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Pitter Patter of Little Thoughts

If I had an addiction, it would probably be books. All kinds of books. There is almost nothing better than curling up with fuzzy pillows, warm blankets, a mug of hot chocolate, and of course a book to fall into. Trying to get a full account of all the books I've read in the past - and also trying to be more diligent about documenting the books I read nowadays (and reviewing them). Thus, all current books I read will be reviewed, and all books I've realized I read in the past will not be reviewed unless I read them again. Also trying to expand my palate in books and genres. There's nothing I love better than a recommended new book in a different genre that surpasses my expectations. Feel free to leave a recommendation ^^

Currently reading

A Tale of Two Cities
Charles Dickens, Stephen Koch
Embassytown - China Miéville Avice has always wanted to get out of the backwater world Embassytown. But years down the road, she finds herself returning. At first it was just to sate the curiosity of her husband about the Hosts unique to the place, but soon it becomes a matter of truth or lies, of life and death. And as a living simile, Avice finds herself in the middle of all of it. Even languages can evolve before our eyes.

I am always so conflicted about Mieville's style of writing, whether to love it or hate on it.

I loved the world. I love how he just drops you in the middle of this futuristic sci-fi world without a hint or a guide and you just have to piece it all together slowly. And when the world becomes clear, it's as if you know this town now. I love the concept of people as living language. It's such an elegant way to make this world different. The concept is just so fresh and done so well, I love it.

I have a couple problems with the characters though.
Midway through the book, I got disappointed and frustrated with Avice, thinking that argh Mieville always does this with his main character - where they seem to just be pulled and pushed around by the plot points, rather than doing things as the main character. Thankfully at the end, she emerges as a true pivotal character.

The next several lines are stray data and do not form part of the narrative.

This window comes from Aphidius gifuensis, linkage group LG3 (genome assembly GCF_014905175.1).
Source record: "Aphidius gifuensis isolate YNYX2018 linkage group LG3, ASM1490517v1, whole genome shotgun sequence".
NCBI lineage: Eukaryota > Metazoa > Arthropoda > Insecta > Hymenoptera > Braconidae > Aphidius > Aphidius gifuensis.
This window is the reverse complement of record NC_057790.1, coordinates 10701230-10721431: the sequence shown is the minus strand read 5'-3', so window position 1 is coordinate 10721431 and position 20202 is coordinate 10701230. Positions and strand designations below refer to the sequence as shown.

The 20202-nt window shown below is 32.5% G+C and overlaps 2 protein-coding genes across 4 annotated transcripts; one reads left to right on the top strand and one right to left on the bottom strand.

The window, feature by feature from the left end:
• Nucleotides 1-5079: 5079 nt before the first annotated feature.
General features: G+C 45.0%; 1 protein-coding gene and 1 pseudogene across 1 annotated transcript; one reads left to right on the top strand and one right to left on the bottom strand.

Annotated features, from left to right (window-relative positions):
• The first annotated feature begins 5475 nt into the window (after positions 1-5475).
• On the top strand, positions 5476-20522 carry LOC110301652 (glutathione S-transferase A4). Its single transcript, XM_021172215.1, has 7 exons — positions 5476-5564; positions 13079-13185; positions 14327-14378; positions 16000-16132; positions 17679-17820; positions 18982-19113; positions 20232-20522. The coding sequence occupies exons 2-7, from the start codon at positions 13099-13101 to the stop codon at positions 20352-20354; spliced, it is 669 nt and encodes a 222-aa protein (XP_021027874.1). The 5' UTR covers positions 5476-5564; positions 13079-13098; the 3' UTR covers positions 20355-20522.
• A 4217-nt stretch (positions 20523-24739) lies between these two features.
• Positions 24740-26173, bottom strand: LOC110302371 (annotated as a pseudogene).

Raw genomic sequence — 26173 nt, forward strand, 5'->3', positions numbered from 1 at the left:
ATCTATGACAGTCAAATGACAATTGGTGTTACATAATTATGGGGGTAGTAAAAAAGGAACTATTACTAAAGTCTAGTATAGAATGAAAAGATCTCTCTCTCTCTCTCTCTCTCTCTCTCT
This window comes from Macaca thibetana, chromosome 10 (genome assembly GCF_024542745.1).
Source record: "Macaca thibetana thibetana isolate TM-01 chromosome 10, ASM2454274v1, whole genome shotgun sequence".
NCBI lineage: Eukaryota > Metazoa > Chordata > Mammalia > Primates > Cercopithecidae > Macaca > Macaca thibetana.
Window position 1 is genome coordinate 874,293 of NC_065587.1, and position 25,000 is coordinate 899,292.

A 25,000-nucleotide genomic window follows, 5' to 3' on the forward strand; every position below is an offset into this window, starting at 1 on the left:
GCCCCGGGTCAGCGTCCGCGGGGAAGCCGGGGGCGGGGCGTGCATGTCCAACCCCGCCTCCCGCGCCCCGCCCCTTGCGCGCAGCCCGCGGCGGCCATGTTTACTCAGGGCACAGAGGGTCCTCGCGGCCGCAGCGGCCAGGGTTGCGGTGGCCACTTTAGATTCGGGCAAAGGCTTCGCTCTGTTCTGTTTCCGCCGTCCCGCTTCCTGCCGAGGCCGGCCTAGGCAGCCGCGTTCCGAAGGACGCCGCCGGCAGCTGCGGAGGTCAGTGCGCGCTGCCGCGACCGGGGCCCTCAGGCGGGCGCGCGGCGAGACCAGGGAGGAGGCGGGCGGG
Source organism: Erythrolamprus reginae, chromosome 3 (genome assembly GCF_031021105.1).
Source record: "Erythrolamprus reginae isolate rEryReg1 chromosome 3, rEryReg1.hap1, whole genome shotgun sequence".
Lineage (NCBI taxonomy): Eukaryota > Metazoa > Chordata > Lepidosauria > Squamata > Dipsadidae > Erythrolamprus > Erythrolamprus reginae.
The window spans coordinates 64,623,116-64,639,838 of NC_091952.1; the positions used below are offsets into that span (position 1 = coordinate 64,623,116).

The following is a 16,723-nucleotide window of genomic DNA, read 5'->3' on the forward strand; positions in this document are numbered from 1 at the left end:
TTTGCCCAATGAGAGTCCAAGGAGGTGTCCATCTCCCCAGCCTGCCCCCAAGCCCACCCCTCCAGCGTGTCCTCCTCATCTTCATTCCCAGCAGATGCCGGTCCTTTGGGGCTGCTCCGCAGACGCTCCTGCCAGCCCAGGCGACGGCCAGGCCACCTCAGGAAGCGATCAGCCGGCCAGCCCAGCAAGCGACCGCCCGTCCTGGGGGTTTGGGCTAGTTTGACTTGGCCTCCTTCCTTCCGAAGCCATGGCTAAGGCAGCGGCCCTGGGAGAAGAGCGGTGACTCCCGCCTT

Another thing about the way he writes characters is just that I can never trust his relationships. He seems to regard love very loosely. Marriage may not mean a thing. And I never see any build up to true chemistry (romantic or otherwise) in his characters. His dialogue is usually flat in terms of chemistry. Basically, Mieville is all about the plot, not about making you love or hate the characters. His dialogue is to move the plot along, not to make a hero or a heroine.

Speaking of plot... The hard thing about reading this book is that it does feel like multiple books condensed into one. While most books have one goal and one purpose for the characters, Mieville dashes through twenty different plots. I'm never really sure where the book will go. Sometimes that's a good thing because surprise and interest is important for the reader. But sometimes it's a bad thing, because you start to wonder when the book will end. It does drag on a little in middle to be sure.

But oh the ending. It was just so right. Everything built up to that climax and I love how language became something more than just words spoken in air. The ending made this book. It was all worth it for those last scenes.

The concept of this book was just absolutely beautiful. For that, and for beautiful world building, I give this book four stars. I was hesitating between three and a half & four, but for the ending... it deserves four.
Highly recommended for people who love science fiction and new worlds. Expect many twists and turns though.